Musings of the day

The recent elections campaign in Singapore have generated a lot of hype. I wasn’t around in GE2011, was still working in Taipei but I can really feel the buzz in this election.

Much of the buzz is actually generated via the media. This led me to recall…

When I was young, there were no mobile phones, let alone Internet. People carried pagers. You have to find a payphone to return calls. Then I got my first alphanumeric pager with Sunpage. We all used to spend a lot of time at the payphone just trying to punch a message out. There were codes like 843 which stands for “BYE”


I used to have one of this! Do you all know what is this?

 then Nokia phones became the rage and everyone started playing “snake” on their mobile phones. 


Nokia over the years, I still think 8210/8250 is the most classic ever launched

The internet exploded and suddenly people across the globe become connected. You no longer need to write letters. You can use ICQ and IRC to talk to someone halfway around the world.

such nostalgia…

Then came Friendster and suddenly you have many friends that are not really your friends,.but even that was not as popular as facebook.


who still have a friendster account?

 I remembered reading that when newsfeed first launched, people complained it was an invasion in privacy. Nobody wanted to have their lives, what they did that day exposed to their friends. But soon you are hooked. You spend hours scrolling through just to see what others have liked, shared etc. (I am guilty of this)

iPhone, Samsung become the smartphone and it forms very much part of your life and maybe you become more 24/7 for work too, if your personal phone becomes your work phone. I had messages from customer while I’m having dinner or seeing a doctor. I find myself reading emails late at night and when I wake up in the morning. You are “online” all the time and hardly offline. And when you are offline, maybe you feel withdrawal symptoms. 

The younger generation start to use Instagram, Twitter since they feel their parents are using facebook to stalk them. But it’s still the same, a lot of time is whiled away scrolling pictures, tweets, videos. 

From Gen X to Gen Y to the new millenials, every generation, we just want things faster, more instant gratification due to the advances in technology. 

People’s emotions get stirred very easily as reading messages online has no tone and you add whatever tone to it depending on your mood at that time.

Sometimes we hit the send button before even thinking whether what we write or post is right. 

I have seen so many instances where the ‘keyboard warriors’ start to have long arguments. There’s social lynching. 

We see something indignant and we post, or we stomp. We see a pretty face in NDP and it sparked an online massive hunt for the mystery lady. Comments were all positive until we learned she is a foreigner and suddenly ppl change their tune. It’s amazing how fast people switch sides, probably a by-product of this fast generation. We like to think we are self righteous, yet it bears close to ridiculous when we see someone being bullied in public and many first instinct is to whip out the phone and video.

Because of the high connectivity and the power that social media holds, people start to focus on digital marketing. This is used in all areas, from e-commerce, to politics to promoting your cause/rights. And people become easily influenced too. Sometimes you notice a trend where one simple comment in the forum such as the recent “Is SXL the new candidate a PRC?” (she is Singaporean born and bred btw) and various ppl just start posting and commenting and then the die is cast.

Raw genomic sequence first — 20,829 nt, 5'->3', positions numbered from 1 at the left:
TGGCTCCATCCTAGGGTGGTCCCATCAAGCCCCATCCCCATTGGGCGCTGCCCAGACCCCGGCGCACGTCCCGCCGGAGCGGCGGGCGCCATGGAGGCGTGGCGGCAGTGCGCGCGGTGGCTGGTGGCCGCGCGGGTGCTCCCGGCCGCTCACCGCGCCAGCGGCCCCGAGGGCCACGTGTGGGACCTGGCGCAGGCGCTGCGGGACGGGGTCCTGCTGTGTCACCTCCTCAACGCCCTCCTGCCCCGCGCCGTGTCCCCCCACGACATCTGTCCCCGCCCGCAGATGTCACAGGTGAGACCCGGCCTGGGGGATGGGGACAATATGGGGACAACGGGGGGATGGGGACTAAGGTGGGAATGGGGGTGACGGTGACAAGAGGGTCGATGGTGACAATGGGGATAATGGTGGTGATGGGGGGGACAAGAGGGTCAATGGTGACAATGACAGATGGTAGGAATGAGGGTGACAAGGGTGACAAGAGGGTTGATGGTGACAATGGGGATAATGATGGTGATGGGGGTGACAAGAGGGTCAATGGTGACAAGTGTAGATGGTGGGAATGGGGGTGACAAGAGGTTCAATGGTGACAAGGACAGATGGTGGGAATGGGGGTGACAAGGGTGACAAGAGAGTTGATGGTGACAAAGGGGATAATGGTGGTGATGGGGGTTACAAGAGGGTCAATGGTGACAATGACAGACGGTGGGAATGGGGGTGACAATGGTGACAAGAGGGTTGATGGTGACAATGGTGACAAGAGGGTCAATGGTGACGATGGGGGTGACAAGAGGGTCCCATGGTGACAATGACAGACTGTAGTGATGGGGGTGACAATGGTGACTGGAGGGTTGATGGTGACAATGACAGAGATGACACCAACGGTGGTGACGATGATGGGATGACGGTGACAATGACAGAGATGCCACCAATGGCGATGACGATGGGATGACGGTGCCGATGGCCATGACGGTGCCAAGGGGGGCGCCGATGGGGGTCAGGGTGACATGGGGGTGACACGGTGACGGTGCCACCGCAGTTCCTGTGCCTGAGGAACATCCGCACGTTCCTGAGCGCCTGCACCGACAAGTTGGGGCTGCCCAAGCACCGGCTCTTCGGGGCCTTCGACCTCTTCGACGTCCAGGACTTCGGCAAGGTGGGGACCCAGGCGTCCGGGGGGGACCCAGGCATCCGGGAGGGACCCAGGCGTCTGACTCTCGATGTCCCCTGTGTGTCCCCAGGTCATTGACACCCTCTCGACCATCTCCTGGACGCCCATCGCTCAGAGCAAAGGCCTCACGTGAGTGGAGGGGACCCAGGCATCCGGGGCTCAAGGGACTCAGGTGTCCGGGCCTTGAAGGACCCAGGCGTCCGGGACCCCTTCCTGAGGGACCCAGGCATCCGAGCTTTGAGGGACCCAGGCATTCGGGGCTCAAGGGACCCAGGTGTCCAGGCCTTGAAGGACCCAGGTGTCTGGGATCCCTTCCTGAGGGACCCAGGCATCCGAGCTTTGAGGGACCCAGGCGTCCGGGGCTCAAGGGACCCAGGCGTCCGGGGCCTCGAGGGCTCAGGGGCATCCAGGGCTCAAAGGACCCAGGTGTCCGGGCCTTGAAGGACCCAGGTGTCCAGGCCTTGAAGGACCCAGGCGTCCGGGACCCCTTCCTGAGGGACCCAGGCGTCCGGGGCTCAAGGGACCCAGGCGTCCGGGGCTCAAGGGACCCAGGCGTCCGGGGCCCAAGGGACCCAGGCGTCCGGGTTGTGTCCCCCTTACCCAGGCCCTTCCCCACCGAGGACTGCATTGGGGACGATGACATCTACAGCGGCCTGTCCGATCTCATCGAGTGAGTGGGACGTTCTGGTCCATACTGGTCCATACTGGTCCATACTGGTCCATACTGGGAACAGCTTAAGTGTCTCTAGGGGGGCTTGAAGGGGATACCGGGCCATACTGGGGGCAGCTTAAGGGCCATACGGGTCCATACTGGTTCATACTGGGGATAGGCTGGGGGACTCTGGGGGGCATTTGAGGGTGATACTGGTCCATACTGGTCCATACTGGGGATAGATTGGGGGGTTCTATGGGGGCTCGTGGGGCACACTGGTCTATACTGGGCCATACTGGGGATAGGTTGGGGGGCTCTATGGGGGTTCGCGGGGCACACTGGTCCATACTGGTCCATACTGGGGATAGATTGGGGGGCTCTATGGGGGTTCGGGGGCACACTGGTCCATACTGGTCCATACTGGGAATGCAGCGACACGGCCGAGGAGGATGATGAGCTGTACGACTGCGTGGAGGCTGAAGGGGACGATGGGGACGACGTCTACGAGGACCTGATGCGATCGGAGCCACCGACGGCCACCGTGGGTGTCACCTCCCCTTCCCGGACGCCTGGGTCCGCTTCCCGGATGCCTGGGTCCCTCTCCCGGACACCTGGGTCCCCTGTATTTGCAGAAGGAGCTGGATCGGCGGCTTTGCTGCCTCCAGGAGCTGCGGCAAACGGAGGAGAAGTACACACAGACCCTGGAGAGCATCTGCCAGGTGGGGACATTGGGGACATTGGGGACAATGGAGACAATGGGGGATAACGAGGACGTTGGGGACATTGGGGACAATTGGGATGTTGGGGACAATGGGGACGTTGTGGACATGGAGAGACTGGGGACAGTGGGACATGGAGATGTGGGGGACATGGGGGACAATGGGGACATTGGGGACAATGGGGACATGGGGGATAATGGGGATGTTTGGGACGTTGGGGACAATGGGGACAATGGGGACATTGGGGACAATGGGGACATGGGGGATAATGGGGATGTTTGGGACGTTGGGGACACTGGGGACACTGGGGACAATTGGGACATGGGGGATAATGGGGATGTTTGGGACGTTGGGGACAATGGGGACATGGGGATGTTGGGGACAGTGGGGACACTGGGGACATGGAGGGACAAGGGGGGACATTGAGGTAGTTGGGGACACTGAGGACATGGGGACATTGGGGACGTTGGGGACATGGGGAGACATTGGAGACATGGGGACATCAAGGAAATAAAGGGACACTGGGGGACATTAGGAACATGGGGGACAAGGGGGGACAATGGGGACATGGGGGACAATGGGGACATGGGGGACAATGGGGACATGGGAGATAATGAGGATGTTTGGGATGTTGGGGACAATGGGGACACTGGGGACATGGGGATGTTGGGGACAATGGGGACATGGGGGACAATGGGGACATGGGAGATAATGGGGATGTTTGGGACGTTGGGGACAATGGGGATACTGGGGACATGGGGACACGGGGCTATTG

The social media is a scary and powerful propaganda tool. It’s scary because of how easy, deceptively simple and fast it is. In the past, we have to write and send things out via email or post on a computer. It’s way much slower, but maybe due to its slowness, it actually gives you time to stop, pause and reflect if what you are writing makes sense. Right now, half the type I reply emails or surf the net and fb on my mobile phone and sometimes I do make embarrassing mistakes.

 I think we should do due diligence to use technology wisely and not let it control us. 

Remember whatever you do or post or write online, even Whatsapp, it almost always leaves a digital footprint and you never know when it will come back to haunt you one day.

Many articles and videos posted on the Internet may not be true. I hope if you have time, do your own research, read from as many sources as you can before you form your own conclusions. Our vote is precious and will make a difference in shaping Singapore’s future. I personally will vote for a candidate that I believe can do the job and will enable Singapore to have the next SG100.

Don’t be swayed by emotions. Don’t oppose for the sake of opposing. Vote if you believe that party can bring about the results you want. For me, I studied the opposition parties manifesto and took time to discern and review whether their proposals are sound. Then I compare it with the existing government and see if change is suitable for me at this time or I am happy with what my government has done for me. I also downloaded annual reports of town councils and did my own research, as there are so many conflicting voices out there. . 

Singapore has come a long way since when I was a child. I have seen the Singapore skyline change. The older generation would have seen even more changes.

I am proud to be a citizen of this country and I hope that we will have many more 50 years to come. 


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